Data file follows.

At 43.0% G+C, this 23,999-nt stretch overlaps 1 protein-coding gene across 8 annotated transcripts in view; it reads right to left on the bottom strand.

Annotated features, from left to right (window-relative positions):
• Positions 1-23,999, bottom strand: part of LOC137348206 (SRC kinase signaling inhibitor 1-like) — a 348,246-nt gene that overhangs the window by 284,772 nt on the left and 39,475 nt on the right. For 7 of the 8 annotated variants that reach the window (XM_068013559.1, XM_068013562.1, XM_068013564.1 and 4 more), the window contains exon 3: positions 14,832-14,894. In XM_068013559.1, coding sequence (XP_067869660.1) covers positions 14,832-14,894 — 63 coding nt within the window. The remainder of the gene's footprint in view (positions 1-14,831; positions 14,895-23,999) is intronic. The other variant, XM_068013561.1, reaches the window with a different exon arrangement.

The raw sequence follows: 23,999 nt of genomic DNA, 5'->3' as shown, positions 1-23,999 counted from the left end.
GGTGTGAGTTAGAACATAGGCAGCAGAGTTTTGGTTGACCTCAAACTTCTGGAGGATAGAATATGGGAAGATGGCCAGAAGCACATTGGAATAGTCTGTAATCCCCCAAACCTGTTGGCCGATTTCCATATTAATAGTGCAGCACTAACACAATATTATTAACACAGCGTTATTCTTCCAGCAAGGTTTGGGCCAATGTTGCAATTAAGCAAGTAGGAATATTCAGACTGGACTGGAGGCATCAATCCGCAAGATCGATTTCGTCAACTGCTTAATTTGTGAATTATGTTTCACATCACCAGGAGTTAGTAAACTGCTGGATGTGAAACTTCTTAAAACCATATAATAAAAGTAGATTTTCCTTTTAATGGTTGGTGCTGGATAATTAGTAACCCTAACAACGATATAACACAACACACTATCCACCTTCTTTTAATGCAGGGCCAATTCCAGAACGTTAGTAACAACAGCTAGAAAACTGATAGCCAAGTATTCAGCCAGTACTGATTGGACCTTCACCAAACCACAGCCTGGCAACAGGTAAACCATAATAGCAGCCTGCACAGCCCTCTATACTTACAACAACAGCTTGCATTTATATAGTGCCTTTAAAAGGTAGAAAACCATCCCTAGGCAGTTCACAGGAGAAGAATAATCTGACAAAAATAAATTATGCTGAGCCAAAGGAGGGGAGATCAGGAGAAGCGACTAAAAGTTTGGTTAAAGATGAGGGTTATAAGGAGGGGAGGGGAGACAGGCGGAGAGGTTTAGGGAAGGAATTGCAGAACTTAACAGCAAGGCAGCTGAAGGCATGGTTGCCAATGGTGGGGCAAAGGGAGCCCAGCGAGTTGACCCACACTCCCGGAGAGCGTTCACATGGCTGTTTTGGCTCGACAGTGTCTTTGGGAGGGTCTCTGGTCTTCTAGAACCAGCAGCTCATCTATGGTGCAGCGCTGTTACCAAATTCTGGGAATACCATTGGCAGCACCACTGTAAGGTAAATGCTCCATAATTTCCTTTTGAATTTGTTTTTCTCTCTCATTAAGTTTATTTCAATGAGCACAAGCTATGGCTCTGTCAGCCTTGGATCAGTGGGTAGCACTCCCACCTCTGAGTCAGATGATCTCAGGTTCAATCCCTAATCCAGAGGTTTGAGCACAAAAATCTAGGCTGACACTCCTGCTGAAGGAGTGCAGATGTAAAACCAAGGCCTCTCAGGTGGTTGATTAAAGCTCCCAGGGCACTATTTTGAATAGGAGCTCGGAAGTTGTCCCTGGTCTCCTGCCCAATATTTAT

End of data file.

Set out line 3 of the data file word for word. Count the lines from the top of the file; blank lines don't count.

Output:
• Positions 1-23,999, bottom strand: part of LOC137348206 (SRC kinase signaling inhibitor 1-like) — a 348,246-nt gene that overhangs the window by 284,772 nt on the left and 39,475 nt on the right. For 7 of the 8 annotated variants that reach the window (XM_068013559.1, XM_068013562.1, XM_068013564.1 and 4 more), the window contains exon 3: positions 14,832-14,894. In XM_068013559.1, coding sequence (XP_067869660.1) covers positions 14,832-14,894 — 63 coding nt within the window. The remainder of the gene's footprint in view (positions 1-14,831; positions 14,895-23,999) is intronic. The other variant, XM_068013561.1, reaches the window with a different exon arrangement.